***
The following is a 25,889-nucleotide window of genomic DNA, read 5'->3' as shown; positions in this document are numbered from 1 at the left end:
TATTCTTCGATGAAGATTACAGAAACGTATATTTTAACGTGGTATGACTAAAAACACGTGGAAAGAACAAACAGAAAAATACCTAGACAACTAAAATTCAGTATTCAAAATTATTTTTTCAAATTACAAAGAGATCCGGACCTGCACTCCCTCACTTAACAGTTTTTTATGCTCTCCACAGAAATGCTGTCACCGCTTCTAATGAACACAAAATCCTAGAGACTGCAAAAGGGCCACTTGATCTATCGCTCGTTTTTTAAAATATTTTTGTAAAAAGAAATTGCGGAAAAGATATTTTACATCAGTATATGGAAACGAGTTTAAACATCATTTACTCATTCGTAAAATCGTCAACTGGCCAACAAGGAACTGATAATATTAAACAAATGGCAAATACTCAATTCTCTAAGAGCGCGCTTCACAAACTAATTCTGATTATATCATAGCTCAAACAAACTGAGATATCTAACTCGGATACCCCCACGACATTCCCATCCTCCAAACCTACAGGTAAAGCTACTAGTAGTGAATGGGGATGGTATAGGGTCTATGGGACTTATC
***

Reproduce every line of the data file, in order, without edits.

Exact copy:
The following is a 25,889-nucleotide window of genomic DNA, read 5'->3' as shown; positions in this document are numbered from 1 at the left end:
TATTCTTCGATGAAGATTACAGAAACGTATATTTTAACGTGGTATGACTAAAAACACGTGGAAAGAACAAACAGAAAAATACCTAGACAACTAAAATTCAGTATTCAAAATTATTTTTTCAAATTACAAAGAGATCCGGACCTGCACTCCCTCACTTAACAGTTTTTTATGCTCTCCACAGAAATGCTGTCACCGCTTCTAATGAACACAAAATCCTAGAGACTGCAAAAGGGCCACTTGATCTATCGCTCGTTTTTTAAAATATTTTTGTAAAAAGAAATTGCGGAAAAGATATTTTACATCAGTATATGGAAACGAGTTTAAACATCATTTACTCATTCGTAAAATCGTCAACTGGCCAACAAGGAACTGATAATATTAAACAAATGGCAAATACTCAATTCTCTAAGAGCGCGCTTCACAAACTAATTCTGATTATATCATAGCTCAAACAAACTGAGATATCTAACTCGGATACCCCCACGACATTCCCATCCTCCAAACCTACAGGTAAAGCTACTAGTAGTGAATGGGGATGGTATAGGGTCTATGGGACTTATC